Sandra W. Ryeom, Ph.D.

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Associate Professor of Cancer Biology
Department: Cancer Biology
Graduate Group Affiliations

Contact information
Room 756 BRB II/III
Department of Cancer Biology
Abramson Family Cancer Research Institute
421 Curie Boulevard
Philadelphia, PA 19104
Office: 215-573-5857
Fax: 215-573-2014
Lab: 215-573-5872
B.A. (Physics)
Wellesley College, 1989.
Ph.D. (Cell Biology and Genetics)
Cornell University, 1996.
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Description of Research Expertise

My lab has been focused on understanding the role of the vasculature in promoting tumor progression and metastasis. Using mouse models of cancer, primary endothelial cells and molecular and cell biological approaches, we have been investigating the contributions of the calcineurin-NFAT signaling pathway towards activation of the vascular endothelium during tumor angiogenesis leading to tumor progression and metastasis. Calcineurin is a calcium regulated ser/thr phosphatase that regulates a number of physiological processes, most notably in T cells and neurons. Upon activation, calcineurin dephosphorylates members of the NFAT family, triggering their nuclear entry and transactivation of targets including pro-angiogenic genes in endothelial cels. One of the major contributions of my lab to the tumor microenvironment field is the critical importance of the calcineurin-NFAT pathway as an intracellular mediator of vascular endothelial growth factor (VEGF) activation in endothelial cells during pathologic angiogenesis. Anti-angiogenic cancer therapy has been focused primarily on targeting VEGF or its receptors and has been largely unsuccessful. Our work offers intracellular targets downstream of VEGF as possible therapeutic options.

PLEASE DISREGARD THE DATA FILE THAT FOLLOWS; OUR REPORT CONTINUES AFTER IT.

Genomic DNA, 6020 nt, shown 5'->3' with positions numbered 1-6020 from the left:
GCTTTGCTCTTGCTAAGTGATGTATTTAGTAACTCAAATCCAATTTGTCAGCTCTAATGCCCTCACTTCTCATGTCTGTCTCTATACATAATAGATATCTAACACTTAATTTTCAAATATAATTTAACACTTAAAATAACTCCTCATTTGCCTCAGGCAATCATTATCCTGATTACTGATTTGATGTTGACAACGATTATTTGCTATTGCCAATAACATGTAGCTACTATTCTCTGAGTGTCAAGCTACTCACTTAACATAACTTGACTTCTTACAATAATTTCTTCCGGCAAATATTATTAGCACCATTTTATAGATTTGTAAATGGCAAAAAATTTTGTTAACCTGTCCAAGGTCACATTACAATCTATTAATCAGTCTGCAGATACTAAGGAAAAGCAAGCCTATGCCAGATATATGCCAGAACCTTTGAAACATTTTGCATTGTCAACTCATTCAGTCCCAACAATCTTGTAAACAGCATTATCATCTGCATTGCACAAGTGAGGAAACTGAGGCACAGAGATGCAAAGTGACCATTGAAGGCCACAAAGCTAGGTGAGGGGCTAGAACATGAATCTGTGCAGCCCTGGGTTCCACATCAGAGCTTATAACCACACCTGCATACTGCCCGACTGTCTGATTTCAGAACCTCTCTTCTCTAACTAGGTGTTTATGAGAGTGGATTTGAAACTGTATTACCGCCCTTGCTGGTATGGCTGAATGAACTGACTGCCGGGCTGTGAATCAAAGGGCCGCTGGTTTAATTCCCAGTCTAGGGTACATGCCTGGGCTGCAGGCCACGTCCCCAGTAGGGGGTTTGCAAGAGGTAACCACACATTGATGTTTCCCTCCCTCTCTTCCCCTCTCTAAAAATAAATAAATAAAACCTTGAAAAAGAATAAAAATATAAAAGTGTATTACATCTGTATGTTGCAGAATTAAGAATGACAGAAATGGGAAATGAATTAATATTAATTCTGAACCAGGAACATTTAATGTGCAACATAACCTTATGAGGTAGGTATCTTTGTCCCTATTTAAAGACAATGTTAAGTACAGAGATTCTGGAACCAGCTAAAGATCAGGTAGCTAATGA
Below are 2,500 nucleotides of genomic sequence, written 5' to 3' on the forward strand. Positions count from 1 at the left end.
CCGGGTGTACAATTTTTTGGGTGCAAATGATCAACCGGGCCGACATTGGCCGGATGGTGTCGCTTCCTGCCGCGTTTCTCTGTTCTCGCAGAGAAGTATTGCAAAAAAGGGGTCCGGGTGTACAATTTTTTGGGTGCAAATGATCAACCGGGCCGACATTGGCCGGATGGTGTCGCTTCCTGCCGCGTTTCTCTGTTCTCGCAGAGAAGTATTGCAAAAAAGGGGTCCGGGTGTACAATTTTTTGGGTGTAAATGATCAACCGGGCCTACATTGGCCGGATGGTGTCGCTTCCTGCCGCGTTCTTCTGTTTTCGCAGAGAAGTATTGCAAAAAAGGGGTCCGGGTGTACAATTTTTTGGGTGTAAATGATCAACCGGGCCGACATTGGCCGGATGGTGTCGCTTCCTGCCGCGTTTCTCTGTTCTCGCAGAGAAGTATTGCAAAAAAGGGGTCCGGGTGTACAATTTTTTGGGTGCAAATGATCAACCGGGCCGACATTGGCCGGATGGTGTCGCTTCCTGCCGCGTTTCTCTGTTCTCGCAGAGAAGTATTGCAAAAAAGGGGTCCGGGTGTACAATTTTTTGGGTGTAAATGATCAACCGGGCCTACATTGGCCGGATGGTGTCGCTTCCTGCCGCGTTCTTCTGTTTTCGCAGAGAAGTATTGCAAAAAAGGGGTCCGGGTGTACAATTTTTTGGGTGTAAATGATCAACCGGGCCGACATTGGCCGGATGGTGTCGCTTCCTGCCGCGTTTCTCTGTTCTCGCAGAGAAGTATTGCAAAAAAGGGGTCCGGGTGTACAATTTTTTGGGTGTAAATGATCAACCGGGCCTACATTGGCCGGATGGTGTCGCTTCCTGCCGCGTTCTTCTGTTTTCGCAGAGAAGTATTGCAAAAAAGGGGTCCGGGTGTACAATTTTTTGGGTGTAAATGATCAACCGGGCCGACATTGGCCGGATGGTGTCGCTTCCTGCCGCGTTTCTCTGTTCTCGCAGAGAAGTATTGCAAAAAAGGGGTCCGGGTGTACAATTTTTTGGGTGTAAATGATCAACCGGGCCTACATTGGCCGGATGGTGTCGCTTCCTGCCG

My lab is also investigating the role of calcineurin-NFAT in endothelial cells in early metastatic sites in the lung and liver and identifying relevant NFAT-dependent targets promoting metastatic colonization and expansion. Further, we have begun to examine the role of the calcineurin-NFAT pathway in stromal cells during metastasis and are investigating the ‘stromagenic switch’ during tumor progression. Similar to the concept of the angiogenic switch when the balance of pro- and anti-angiogenic proteins shift towards a pro-angiogenic phenotype triggering the expansion of blood vessel growth or tumor angiogenesis, it is also becoming evident that stromal cells in the tumor microenvironment become activated to promote tumor growth and metastasis. We will identify cellular and molecular mechanisms by which stromal cells become activated and primed to permit metastatic tumor cell seeding. Further, my lab will also investigate cross-talk between stromal cells and endothelial cells in early metastatic sites and define the contribution of calcineurin-NFAT targets in stromal cells and endothelial cells towards this cross-talk.